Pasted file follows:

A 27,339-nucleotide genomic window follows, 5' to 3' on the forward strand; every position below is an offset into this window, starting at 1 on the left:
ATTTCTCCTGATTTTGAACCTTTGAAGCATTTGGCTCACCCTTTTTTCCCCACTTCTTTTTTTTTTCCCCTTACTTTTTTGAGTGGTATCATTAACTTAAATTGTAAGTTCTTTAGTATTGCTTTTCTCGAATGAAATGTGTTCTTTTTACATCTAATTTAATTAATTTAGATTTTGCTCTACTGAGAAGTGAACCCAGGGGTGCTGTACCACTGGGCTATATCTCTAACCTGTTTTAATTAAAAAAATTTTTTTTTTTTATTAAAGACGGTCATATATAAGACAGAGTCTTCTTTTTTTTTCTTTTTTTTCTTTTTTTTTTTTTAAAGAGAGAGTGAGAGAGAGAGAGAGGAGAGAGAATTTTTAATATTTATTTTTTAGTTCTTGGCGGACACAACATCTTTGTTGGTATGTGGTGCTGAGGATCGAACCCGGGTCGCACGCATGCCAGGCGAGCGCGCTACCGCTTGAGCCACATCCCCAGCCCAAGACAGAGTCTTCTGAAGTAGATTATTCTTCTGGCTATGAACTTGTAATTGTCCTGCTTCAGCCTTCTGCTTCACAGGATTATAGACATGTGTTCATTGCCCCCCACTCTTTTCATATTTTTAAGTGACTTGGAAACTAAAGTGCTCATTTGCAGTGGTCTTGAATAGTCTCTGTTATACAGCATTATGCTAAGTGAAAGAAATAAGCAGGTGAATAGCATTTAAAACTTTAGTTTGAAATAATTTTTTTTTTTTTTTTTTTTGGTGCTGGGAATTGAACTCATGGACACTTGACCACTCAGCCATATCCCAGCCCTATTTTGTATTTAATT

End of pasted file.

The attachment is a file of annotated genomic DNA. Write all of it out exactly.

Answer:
A 27,339-nucleotide genomic window follows, 5' to 3' on the forward strand; every position below is an offset into this window, starting at 1 on the left:
ATTTCTCCTGATTTTGAACCTTTGAAGCATTTGGCTCACCCTTTTTTCCCCACTTCTTTTTTTTTTCCCCTTACTTTTTTGAGTGGTATCATTAACTTAAATTGTAAGTTCTTTAGTATTGCTTTTCTCGAATGAAATGTGTTCTTTTTACATCTAATTTAATTAATTTAGATTTTGCTCTACTGAGAAGTGAACCCAGGGGTGCTGTACCACTGGGCTATATCTCTAACCTGTTTTAATTAAAAAAATTTTTTTTTTTTATTAAAGACGGTCATATATAAGACAGAGTCTTCTTTTTTTTTCTTTTTTTTCTTTTTTTTTTTTTAAAGAGAGAGTGAGAGAGAGAGAGAGGAGAGAGAATTTTTAATATTTATTTTTTAGTTCTTGGCGGACACAACATCTTTGTTGGTATGTGGTGCTGAGGATCGAACCCGGGTCGCACGCATGCCAGGCGAGCGCGCTACCGCTTGAGCCACATCCCCAGCCCAAGACAGAGTCTTCTGAAGTAGATTATTCTTCTGGCTATGAACTTGTAATTGTCCTGCTTCAGCCTTCTGCTTCACAGGATTATAGACATGTGTTCATTGCCCCCCACTCTTTTCATATTTTTAAGTGACTTGGAAACTAAAGTGCTCATTTGCAGTGGTCTTGAATAGTCTCTGTTATACAGCATTATGCTAAGTGAAAGAAATAAGCAGGTGAATAGCATTTAAAACTTTAGTTTGAAATAATTTTTTTTTTTTTTTTTTTTGGTGCTGGGAATTGAACTCATGGACACTTGACCACTCAGCCATATCCCAGCCCTATTTTGTATTTAATT